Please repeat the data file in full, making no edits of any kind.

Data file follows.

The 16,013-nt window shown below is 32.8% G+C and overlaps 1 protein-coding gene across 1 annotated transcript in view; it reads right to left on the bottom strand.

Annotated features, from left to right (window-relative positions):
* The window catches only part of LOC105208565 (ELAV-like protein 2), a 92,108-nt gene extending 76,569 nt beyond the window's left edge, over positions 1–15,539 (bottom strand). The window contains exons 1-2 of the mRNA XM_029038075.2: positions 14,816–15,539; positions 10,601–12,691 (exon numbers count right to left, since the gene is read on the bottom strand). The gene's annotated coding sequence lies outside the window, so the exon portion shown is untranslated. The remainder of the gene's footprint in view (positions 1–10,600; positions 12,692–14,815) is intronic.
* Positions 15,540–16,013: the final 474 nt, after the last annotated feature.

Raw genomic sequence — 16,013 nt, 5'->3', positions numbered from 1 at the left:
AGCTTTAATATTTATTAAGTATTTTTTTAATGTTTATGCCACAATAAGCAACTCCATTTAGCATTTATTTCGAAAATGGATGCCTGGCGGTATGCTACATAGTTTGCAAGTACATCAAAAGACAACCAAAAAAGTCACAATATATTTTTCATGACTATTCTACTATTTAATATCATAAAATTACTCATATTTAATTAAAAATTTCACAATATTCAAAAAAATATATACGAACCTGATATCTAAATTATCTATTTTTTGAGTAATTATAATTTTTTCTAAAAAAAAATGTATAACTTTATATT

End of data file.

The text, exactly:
The 16,013-nt window shown below is 32.8% G+C and overlaps 1 protein-coding gene across 1 annotated transcript in view; it reads right to left on the bottom strand.

Annotated features, from left to right (window-relative positions):
* The window catches only part of LOC105208565 (ELAV-like protein 2), a 92,108-nt gene extending 76,569 nt beyond the window's left edge, over positions 1–15,539 (bottom strand). The window contains exons 1-2 of the mRNA XM_029038075.2: positions 14,816–15,539; positions 10,601–12,691 (exon numbers count right to left, since the gene is read on the bottom strand). The gene's annotated coding sequence lies outside the window, so the exon portion shown is untranslated. The remainder of the gene's footprint in view (positions 1–10,600; positions 12,692–14,815) is intronic.
* Positions 15,540–16,013: the final 474 nt, after the last annotated feature.

Raw genomic sequence — 16,013 nt, 5'->3', positions numbered from 1 at the left:
AGCTTTAATATTTATTAAGTATTTTTTTAATGTTTATGCCACAATAAGCAACTCCATTTAGCATTTATTTCGAAAATGGATGCCTGGCGGTATGCTACATAGTTTGCAAGTACATCAAAAGACAACCAAAAAAGTCACAATATATTTTTCATGACTATTCTACTATTTAATATCATAAAATTACTCATATTTAATTAAAAATTTCACAATATTCAAAAAAATATATACGAACCTGATATCTAAATTATCTATTTTTTGAGTAATTATAATTTTTTCTAAAAAAAAATGTATAACTTTATATT